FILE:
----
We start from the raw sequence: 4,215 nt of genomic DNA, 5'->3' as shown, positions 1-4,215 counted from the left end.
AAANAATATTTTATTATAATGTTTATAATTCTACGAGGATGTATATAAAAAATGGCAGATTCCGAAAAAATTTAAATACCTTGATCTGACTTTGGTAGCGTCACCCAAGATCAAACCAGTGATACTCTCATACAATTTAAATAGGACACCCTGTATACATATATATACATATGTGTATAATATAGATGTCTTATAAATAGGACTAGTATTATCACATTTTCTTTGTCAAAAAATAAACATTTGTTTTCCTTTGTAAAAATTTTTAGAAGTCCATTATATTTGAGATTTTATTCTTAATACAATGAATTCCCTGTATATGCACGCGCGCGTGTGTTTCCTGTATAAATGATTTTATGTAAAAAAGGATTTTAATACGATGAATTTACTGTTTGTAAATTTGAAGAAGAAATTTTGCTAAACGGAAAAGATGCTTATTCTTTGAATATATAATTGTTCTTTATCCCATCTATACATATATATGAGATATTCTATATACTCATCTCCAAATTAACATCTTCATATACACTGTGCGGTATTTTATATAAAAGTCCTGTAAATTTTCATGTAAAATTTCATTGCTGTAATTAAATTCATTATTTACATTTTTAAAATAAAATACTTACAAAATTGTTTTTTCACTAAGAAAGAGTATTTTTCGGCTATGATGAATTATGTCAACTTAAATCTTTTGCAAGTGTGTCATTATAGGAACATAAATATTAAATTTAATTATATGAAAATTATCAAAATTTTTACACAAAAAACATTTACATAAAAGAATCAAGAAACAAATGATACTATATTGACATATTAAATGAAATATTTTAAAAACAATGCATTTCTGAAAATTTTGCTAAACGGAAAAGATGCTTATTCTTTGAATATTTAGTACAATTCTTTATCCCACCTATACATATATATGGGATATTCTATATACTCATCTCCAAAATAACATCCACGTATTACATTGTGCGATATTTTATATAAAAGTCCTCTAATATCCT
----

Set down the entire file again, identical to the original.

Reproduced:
We start from the raw sequence: 4,215 nt of genomic DNA, 5'->3' as shown, positions 1-4,215 counted from the left end.
AAANAATATTTTATTATAATGTTTATAATTCTACGAGGATGTATATAAAAAATGGCAGATTCCGAAAAAATTTAAATACCTTGATCTGACTTTGGTAGCGTCACCCAAGATCAAACCAGTGATACTCTCATACAATTTAAATAGGACACCCTGTATACATATATATACATATGTGTATAATATAGATGTCTTATAAATAGGACTAGTATTATCACATTTTCTTTGTCAAAAAATAAACATTTGTTTTCCTTTGTAAAAATTTTTAGAAGTCCATTATATTTGAGATTTTATTCTTAATACAATGAATTCCCTGTATATGCACGCGCGCGTGTGTTTCCTGTATAAATGATTTTATGTAAAAAAGGATTTTAATACGATGAATTTACTGTTTGTAAATTTGAAGAAGAAATTTTGCTAAACGGAAAAGATGCTTATTCTTTGAATATATAATTGTTCTTTATCCCATCTATACATATATATGAGATATTCTATATACTCATCTCCAAATTAACATCTTCATATACACTGTGCGGTATTTTATATAAAAGTCCTGTAAATTTTCATGTAAAATTTCATTGCTGTAATTAAATTCATTATTTACATTTTTAAAATAAAATACTTACAAAATTGTTTTTTCACTAAGAAAGAGTATTTTTCGGCTATGATGAATTATGTCAACTTAAATCTTTTGCAAGTGTGTCATTATAGGAACATAAATATTAAATTTAATTATATGAAAATTATCAAAATTTTTACACAAAAAACATTTACATAAAAGAATCAAGAAACAAATGATACTATATTGACATATTAAATGAAATATTTTAAAAACAATGCATTTCTGAAAATTTTGCTAAACGGAAAAGATGCTTATTCTTTGAATATTTAGTACAATTCTTTATCCCACCTATACATATATATGGGATATTCTATATACTCATCTCCAAAATAACATCCACGTATTACATTGTGCGATATTTTATATAAAAGTCCTCTAATATCCT